Thu, 16 Jul 2009
From: The Jakarta Post
By Erwida Maulia, The Jakarta Post, Jakarta
The government and lawmakers have been urged to reevaluate the regional autonomy policy, which in 10 years has led to the creation of more than 200 new regions which have not always improved conditions for local communities.

The executive director of the Regional Administration Innovation Foundation (YIPD), Alit Merthayasa, on Wednesday said the creation of new regions, while drawing money from the central government, inevitably led to a reduction in the amount of funds disbursed to existing regions.

“New autonomous regions need large sums of money to finance infrastructure, public facilities and government offices, and to pay the salaries of new regional heads and their staff, and councilors.

“Meanwhile, other regions not involved in the creation of these new regions will see smaller portions of the general allocation funds [DAU] from the central government,” Alit told a discussion here. The amount of DAU was not increased in line with increases in the number of regions, he added.

While many new regions were created for the sake of, among other things, simplifying administrative procedures for public services, in many cases these services ended up worse off because of typical fund management inefficiency and the lack of human resources endemic to new regions, Alit said.

Robert Endi Jaweng from the Working Group on Regional Autonomy said in the first five years, new regions would usually undergo an administrative transition period, during which development agendas left by past administrations had to be delayed.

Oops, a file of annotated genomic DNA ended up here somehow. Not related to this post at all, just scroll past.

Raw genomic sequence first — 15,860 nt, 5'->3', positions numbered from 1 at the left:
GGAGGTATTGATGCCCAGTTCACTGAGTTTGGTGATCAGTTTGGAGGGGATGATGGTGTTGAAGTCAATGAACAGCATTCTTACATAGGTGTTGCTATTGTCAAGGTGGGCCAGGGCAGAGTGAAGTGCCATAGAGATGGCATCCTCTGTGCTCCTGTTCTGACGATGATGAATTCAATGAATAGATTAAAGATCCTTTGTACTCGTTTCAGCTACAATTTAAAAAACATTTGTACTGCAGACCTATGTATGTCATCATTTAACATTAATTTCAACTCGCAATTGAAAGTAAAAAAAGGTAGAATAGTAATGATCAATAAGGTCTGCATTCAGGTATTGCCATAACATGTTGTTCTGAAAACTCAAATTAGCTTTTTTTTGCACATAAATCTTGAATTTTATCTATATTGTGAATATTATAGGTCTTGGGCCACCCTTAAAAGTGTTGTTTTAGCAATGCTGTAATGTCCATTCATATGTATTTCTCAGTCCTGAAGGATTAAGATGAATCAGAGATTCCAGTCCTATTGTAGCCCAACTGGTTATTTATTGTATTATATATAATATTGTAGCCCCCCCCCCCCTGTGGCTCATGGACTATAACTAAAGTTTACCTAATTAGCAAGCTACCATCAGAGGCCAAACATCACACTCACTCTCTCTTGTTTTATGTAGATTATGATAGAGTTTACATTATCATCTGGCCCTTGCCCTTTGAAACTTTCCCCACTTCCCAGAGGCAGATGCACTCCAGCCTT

Typically, the poor capacity of new administrations meant new regions’ aspirations for faster economic growth ended in slower growth instead, he said.

A professor in planology from the Bandung Institute of Technology (ITB), Tommy Firman, said despite aims to settle conflicts, newly-formed regions often engaged in conflicts with neighbors, for example over water resources and other strategic needs.

“And we’ve seen many powerful elites emerge in regions and more corrupt leaders than we had
previously.

“We’ve often heard news about these regents getting questioned by the KPK [Corruption Eradication Commission], being imprisoned, etc,” Tommy said.

Since the enactment of the regional autonomy law in 1999, Indonesia has seen seven new provinces and 196 new regencies and municipalities. This brings Indonesia’s total number of provinces to 33 and regencies/municipalities to 491 (from 26 and 293 before 1999).

Speakers at the Wednesday discussion entitled “Creation of New Regions and Democracy in Indonesia” agreed that forming new regions should not be forbidden, but that policy makers should first conduct comprehensive evaluations of the implementation of the policy and regulation tools that support it.

President Susilo Bambang Yudhoyono has called for a moratorium on the creation of new administrative regions, following the death of North Sumatra council speaker Abdul Aziz Angkat in
February.

Abdul died from a heart attack just hours after a mob assaulted him during a violent protest to demand the creation of a new province, Tapanuli.

House of Representatives speaker Agung Laksono has said in response to Yudhoyono that the regional autonomy police do need to be reevaluated.



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